"Wordsworth’s Poetry 1787-1814" by Geoffrey Hartman

Wordsworth’s Poetry 1787-1814 Geoffrey Hartman

Publication date:
09 Dec 2014
Yale University Press
448 pages: 203 x 127mm
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The drama of consciousness and maturation in the growth of a poet's mind is traced from Wordsworth's earliest poems to The Excursion of 1814. Mr. Hartman follows Wordsworth's growth into self-consciousness, his realization of the autonomy of the spirit, and his turning back to nature. The apocalyptic bias is brought out, perhaps for the first time since Bradley's Oxford Lectures, and without slighting in any way his greatness as a nature poet. Rather, a dialectical relation is established between his visionary temper and the slow and vacillating growth of the humanized or sympathetic imagination. Mr. Hartman presents a phenomenology of the mind with important bearings on the Romantic movement as a whole and as confirmation of Wordsworth's crucial position in the history of English poetry. Mr. Hartman is professor of English and comparative literature at the University of Iowa.
"A most distinguished book, subtle, penetrating, profound."—Rene Wellek. "If it is the purpose of criticism to illuminate, to evaluate, and to send the reader back to the text for a fresh reading, Hartman has succeeded in establishing the grounds for such a renewal of appreciation of Wordsworth."—Donald Weeks, Journal of Aesthetics and Art Criticism.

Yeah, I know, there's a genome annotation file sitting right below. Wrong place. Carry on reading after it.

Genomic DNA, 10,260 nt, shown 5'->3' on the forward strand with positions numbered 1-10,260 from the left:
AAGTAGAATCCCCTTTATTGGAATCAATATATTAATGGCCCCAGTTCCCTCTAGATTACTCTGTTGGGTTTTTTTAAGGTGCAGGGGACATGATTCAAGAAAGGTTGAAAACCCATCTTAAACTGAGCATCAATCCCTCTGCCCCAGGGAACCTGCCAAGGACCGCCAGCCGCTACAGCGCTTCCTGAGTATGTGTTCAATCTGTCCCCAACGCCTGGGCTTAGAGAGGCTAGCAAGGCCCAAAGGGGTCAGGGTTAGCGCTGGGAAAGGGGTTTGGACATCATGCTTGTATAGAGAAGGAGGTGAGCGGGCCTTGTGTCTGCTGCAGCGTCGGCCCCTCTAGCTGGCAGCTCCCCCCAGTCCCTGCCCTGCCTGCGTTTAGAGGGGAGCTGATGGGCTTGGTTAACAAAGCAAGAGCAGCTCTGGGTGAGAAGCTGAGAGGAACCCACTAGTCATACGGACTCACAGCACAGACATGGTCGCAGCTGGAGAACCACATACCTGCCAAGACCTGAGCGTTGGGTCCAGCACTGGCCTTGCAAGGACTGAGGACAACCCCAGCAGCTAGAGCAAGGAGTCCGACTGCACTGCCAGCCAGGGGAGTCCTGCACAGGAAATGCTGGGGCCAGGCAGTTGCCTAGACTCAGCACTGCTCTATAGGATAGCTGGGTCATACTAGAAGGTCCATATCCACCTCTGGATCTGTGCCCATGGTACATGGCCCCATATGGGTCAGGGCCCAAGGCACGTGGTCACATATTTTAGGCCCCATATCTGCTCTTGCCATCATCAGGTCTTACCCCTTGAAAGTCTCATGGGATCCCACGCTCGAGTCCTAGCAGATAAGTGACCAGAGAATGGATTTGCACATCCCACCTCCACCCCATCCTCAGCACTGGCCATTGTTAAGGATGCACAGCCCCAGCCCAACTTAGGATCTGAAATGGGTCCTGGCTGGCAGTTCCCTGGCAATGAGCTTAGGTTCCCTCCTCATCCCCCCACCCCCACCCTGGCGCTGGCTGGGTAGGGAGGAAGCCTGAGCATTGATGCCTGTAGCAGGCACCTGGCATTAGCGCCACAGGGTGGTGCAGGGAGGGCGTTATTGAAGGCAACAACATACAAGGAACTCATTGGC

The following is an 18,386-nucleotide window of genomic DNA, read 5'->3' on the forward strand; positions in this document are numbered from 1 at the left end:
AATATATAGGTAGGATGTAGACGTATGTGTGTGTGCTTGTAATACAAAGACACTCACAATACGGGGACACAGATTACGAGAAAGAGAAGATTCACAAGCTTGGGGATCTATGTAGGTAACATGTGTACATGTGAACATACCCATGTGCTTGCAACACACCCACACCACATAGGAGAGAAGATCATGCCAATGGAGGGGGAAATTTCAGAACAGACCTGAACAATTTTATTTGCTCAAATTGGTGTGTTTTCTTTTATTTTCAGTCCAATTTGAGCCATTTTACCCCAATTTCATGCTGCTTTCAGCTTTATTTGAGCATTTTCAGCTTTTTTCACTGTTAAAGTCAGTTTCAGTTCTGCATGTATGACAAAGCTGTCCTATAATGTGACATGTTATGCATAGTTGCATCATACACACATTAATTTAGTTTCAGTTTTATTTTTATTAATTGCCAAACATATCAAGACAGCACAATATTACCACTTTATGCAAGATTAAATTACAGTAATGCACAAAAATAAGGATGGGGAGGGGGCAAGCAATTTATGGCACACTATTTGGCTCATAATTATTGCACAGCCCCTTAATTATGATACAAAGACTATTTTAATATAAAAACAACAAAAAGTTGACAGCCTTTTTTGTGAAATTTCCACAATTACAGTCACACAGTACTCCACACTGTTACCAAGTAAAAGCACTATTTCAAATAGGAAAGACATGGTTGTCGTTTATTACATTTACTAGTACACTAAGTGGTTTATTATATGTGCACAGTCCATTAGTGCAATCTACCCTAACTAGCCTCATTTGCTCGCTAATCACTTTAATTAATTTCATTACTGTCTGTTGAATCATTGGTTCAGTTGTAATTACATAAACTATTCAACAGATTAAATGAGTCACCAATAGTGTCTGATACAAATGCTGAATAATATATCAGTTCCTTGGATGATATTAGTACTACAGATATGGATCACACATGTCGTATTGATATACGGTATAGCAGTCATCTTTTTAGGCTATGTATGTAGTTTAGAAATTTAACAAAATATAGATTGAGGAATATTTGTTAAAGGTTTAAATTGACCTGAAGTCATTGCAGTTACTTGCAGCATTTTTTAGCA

Geoffrey Hartman is Sterling Professor of English and Comparative Literature (Emeritus) and Senior Research Scholar at Yale. In addition to Wordsworth's Poetry, his many distinguished books include The Unremarkable Wordsworth (1987) and, most recently, A Scholar's Tale: Intellectual Itinerary of a Displaced Child of Europe (2007). He also is a co-founder of the Fortunoff Video Archive for Holocaust Testimonies.

A most distinguished book, subtle, penetrating, profound. It has advanced an understanding of Wordsworth beyond the excellent work of recent years."—René Wellek